Updated: February 17, 2011, 8:20 AM ET

1. Losing To Cavs Makes Road Look Rougher

By J.A. Adande
ESPN.com

What we make of the Lakers' loss to the Cavaliers isn't as important as what it makes the Lakers.

They're worse than the Wizards and no better than the Clippers, if you use the Cavaliers' past three games as a measurement.

We think of the Lakers in loftier terms, of course; hold them to higher standards. We can't simply write it off when they fall to a team that just ended a 26-game losing streak, losing to a team they beat by 55 points last month.

We have to view it as the latest weight added to the pile that is keeping the Lakers from greatness so far this season.

They have as many losses against the bottom three teams in the league as they have victories against the top five teams in the league. And no, the Lakers don't qualify for top-five status based on their record -- not to mention their sporadic efforts.

We won't be talking about the Cavs and Kings come May; we won't be talking about the times the Lakers lost to them. But it's up to the Lakers to lose the qualities that caused those low moments in the first place: the poor effort and nonexistent defensive rotations. If you are what you repeatedly do, to borrow from Shaq's favorite Greek philosopher, then maybe the Lakers really are the team that lost to Cleveland and Sacramento and couldn't beat the Spurs, Mavericks or Heat.

If we're not supposed to make too much of any single regular-season game, does that mean last week's victory in Boston holds just as little significance as Wednesday's loss in Cleveland?

I'm big on historical precedent, but the ones I keep seeing in my Twitter timeline don't apply here.

Some still cling to the 2001 Lakers team that was a pedestrian 48-26 before winning the last eight games of the regular season and 15 of 16 playoff games to capture the championship. At their peak, before their own excellence contributed to a nine-day, rhythm-disrupting break, they beat the No. 1 seed San Antonio Spurs by a combined 68 points in the final two games of the Western Conference finals. I got Kobe, Derek Fisher and Rick Fox talking about that run a couple of years later and they quickly concluded that it would never be duplicated -- at least not by them. Teams just don't play that well for that long. Might as well wait for UCLA to win another seven consecutive NCAA tournaments.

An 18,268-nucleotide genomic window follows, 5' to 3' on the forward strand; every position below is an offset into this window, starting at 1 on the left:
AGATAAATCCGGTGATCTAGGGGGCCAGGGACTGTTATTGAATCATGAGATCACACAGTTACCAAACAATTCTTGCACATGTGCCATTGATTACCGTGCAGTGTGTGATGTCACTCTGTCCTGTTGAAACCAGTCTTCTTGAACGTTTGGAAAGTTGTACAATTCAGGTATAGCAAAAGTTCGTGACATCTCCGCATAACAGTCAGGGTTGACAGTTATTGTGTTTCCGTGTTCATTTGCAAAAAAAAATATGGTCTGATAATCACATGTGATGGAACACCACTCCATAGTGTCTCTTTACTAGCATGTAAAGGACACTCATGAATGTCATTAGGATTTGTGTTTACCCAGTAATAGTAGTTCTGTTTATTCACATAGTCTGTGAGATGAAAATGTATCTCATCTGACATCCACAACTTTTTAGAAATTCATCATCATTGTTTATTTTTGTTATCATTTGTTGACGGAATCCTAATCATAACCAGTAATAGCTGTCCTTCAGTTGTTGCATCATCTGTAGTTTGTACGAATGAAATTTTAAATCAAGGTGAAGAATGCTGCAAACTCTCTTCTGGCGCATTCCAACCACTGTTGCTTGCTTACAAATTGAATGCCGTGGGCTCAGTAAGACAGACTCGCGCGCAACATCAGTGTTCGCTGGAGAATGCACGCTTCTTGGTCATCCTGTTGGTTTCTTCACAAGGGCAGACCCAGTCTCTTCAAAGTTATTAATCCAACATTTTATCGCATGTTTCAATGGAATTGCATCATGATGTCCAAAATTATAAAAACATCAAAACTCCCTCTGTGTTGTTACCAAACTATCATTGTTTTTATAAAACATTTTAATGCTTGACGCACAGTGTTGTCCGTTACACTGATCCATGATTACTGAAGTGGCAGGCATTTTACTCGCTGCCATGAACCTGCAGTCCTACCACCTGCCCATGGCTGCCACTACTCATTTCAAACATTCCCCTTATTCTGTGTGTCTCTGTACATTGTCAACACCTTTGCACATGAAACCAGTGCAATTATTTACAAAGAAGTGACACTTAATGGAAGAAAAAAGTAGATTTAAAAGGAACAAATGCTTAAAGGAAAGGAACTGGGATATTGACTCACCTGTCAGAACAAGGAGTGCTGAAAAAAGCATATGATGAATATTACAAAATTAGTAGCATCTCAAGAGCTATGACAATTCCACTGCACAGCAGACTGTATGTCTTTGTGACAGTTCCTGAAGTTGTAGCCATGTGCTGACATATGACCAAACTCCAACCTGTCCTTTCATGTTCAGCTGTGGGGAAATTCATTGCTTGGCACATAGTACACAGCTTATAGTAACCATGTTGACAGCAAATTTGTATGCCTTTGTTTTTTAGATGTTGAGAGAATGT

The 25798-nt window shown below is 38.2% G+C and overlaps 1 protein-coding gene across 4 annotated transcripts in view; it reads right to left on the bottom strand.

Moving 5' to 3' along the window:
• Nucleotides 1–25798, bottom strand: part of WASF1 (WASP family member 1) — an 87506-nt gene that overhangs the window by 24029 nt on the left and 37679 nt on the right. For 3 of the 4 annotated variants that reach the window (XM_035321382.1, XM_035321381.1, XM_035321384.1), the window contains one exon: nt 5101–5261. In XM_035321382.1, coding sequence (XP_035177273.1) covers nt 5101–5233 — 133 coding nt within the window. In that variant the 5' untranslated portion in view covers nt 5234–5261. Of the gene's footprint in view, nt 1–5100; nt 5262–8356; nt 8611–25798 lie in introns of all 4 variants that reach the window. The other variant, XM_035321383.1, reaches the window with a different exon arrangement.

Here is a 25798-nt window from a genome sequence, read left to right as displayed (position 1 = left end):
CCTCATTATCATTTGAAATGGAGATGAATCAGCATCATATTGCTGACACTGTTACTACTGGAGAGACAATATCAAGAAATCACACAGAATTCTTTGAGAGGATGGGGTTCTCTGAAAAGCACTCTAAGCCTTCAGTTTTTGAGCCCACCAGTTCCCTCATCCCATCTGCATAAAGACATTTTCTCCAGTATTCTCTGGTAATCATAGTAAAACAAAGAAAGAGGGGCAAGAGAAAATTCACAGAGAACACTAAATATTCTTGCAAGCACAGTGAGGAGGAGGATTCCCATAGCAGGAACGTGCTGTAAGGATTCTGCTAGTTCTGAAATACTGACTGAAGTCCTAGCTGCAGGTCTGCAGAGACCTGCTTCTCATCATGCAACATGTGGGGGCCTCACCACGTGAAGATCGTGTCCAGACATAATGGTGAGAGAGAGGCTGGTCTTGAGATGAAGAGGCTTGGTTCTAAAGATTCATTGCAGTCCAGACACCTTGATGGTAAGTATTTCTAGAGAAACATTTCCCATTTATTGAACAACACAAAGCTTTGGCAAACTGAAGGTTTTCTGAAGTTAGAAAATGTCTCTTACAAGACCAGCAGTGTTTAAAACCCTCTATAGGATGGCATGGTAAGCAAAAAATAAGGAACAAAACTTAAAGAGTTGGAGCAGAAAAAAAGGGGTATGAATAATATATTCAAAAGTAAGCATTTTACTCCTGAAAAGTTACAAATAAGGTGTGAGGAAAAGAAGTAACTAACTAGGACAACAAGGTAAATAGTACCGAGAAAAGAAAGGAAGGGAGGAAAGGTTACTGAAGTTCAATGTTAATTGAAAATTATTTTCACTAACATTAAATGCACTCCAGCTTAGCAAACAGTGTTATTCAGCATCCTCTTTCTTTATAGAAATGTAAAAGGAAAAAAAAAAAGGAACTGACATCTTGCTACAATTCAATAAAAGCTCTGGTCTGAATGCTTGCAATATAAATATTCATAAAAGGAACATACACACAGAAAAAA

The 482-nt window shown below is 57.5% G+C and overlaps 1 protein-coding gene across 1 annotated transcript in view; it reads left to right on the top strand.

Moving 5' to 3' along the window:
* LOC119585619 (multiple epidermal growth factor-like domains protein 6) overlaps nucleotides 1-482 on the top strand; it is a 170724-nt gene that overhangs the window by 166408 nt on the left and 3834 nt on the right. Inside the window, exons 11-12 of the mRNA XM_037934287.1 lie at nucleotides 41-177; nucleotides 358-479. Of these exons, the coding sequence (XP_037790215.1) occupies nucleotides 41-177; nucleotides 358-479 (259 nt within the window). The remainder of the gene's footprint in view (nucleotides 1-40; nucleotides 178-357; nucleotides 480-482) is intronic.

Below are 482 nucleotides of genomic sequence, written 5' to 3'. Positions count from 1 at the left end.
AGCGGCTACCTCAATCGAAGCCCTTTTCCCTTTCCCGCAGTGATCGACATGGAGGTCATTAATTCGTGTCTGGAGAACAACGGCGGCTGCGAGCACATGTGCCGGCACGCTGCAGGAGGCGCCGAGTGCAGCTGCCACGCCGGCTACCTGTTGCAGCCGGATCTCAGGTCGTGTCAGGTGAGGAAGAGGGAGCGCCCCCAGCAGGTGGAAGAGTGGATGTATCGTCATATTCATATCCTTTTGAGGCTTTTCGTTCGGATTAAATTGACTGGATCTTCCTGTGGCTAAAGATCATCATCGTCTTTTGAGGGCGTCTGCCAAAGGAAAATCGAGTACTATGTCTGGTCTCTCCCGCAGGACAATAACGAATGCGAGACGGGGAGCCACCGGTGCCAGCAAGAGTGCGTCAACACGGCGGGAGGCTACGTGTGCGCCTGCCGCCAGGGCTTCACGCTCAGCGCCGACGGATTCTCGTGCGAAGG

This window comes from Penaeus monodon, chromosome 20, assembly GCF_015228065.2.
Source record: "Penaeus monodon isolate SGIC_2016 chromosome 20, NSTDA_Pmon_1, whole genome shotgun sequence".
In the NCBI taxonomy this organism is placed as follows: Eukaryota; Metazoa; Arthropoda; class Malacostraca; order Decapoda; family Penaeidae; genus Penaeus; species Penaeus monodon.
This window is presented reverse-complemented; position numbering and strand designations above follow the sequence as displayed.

Kobe and Fisher are 10 years older. Pau Gasol isn't going to break out a pair of 40-point, 20-rebound games the way Shaq did to start the Sacramento series that year. Just leave 2001 alone.

The other more commonly used security blanket is the Celtics' 23-22 record over the final 45 regular-season games last season before they put it together to reach Game 7 of the NBA Finals. That doesn't take into account the fact that the Celtics got off to a 23-5 start … a longer extended run of good ball than the Lakers have had at any point this season. The Celtics still had that in a readily accessible part of their hard drive. And you could argue the reason the Celtics didn't win that Game 7 is because they didn't have home-court advantage … because they lost so many games in the regular season. And those are the footsteps Lakers fans are looking to follow?

That brings us to the real ramifications of this loss:

They're nine games behind the Spurs in the Western Conference standings. The Lakers might as well book the hotel along the Riverwalk for Games 1 and 2 right now.

They're also three games behind the Mavericks, having given back all the ground they gained while Dirk Nowitzki was injured.

They trail the top three teams in the Eastern Conference: Boston, Miami and Chicago.

So the Lakers are looking at starting at least two series on the road if they're going to win a championship. And that could be one too many.